A Little Scenario

  • Your script takes 30 minutes to run
  • You can only go get coffee so many times in a day
  • You remember "someone told me for loops are slow"
  • You take a half a day to get rid of them all
  • Now your script takes 29 minutes and 55 seconds to run
  • You fling your coffee at the wall of your office

A Similar Scenario

  • Your bike feels sluggish on your way to work
  • You remember "someone told me carbon components make your bike lighter"
  • You buy expensive carbon components
  • Your bike still feels slow
  • Your brake pads have been rubbing on your wheels

Wisdom from Donald

Donald Knuth, creator of TeX and general computer science titan, once gave some sound advice:

"The real problem is that programmers have spent far too much time worrying about efficiency in the wrong places and at the wrong times; premature optimisation is the root of all evil (or at least most of it) in programming."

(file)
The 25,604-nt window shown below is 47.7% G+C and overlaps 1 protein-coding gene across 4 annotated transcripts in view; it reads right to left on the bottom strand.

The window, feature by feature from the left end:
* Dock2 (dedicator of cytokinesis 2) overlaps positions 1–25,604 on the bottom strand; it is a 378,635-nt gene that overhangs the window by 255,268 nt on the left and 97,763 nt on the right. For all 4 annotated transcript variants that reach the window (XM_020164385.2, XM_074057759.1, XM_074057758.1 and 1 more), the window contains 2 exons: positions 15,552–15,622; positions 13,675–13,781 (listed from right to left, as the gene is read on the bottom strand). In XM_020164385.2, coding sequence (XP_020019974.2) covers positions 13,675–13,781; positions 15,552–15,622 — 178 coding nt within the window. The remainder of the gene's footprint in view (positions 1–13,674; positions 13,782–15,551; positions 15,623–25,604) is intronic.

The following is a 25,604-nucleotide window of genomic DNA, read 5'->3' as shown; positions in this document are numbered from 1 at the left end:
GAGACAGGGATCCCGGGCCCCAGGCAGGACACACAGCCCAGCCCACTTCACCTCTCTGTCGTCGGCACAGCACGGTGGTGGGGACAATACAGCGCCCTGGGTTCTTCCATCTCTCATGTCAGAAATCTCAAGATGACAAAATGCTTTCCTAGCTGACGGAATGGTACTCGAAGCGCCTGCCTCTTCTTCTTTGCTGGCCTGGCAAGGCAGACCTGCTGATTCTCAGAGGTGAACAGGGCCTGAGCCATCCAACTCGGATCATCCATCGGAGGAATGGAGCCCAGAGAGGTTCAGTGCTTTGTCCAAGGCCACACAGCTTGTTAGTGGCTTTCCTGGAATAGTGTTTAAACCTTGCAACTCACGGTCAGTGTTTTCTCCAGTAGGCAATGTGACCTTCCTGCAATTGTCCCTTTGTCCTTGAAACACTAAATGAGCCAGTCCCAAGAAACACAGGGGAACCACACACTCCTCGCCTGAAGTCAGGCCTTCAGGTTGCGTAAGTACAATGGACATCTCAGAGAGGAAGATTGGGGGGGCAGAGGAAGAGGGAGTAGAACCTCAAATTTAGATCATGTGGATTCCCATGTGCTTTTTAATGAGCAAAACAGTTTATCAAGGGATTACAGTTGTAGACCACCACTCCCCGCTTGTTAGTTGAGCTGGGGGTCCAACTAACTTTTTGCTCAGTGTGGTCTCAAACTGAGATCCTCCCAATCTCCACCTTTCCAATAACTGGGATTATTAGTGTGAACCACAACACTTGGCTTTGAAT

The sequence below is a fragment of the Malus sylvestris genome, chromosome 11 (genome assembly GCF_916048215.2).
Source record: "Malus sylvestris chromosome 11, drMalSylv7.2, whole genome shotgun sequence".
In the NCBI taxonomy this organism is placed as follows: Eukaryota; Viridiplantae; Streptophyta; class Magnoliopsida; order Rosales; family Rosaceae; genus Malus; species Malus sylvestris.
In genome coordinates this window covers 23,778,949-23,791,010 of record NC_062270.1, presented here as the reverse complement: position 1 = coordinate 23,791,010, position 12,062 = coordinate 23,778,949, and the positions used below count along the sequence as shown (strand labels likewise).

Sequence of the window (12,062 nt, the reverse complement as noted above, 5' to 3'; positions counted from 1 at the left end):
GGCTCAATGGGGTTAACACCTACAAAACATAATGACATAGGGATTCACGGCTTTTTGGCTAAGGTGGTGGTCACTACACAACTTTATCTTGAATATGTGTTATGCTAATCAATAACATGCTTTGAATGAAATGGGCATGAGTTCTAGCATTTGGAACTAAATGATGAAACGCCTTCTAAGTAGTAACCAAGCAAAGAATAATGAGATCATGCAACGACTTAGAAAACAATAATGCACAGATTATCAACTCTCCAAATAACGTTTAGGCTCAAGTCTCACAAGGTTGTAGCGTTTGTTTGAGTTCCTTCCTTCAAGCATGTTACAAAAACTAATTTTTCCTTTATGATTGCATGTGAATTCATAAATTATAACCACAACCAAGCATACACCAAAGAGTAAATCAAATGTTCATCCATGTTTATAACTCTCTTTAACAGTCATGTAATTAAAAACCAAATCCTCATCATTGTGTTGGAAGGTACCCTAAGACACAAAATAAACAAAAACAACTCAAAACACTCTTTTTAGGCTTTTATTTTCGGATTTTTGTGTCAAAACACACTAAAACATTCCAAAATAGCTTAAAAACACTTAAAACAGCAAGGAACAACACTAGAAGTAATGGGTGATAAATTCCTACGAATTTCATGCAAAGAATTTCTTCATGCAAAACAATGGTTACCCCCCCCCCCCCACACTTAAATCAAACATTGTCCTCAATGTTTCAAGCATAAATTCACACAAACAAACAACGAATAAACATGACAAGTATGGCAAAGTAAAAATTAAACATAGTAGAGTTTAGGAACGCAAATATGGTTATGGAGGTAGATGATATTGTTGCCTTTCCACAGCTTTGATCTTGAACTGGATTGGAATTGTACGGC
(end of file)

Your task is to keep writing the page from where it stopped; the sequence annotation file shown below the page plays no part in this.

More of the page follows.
Ground We'll Cover Today

  • So many topics to cover, so I'll go for breadth, not depth (this isn't an apply tutorial)
  • I'll try to arm you with tools to optimize strategically
  • I'll also hit some low-hanging fruit that apply across contexts
  • Remember, R is really broad and flexible, so it's my way or one of a hundred highways
  • Also there are lots of puns

Getting the Lay of the Land

  • First thing we want to do is figure out our optimization targets
  • R has a built-in feature, Rprof()
  • However, Rprof() is evil
  • Not really, it's just hard to use

A Savior!

Meet your new best friend, profvis()

first_profile <- profvis({
times <- 4e5
cols <- 150
data <- as.data.frame(x = matrix(rnorm(times * cols, mean = 5), ncol = cols))
data <- cbind(id = paste0("g", seq_len(times)), data)
data1 <- data
means <- apply(data1[, names(data1) != "id"], 2, mean)
for (i in seq_along(means)) {
  data1[, names(data1) != "id"][, i] <- data1[, names(data1) != "id"][, i] - means[i]
}, height = "400px")

profvis() results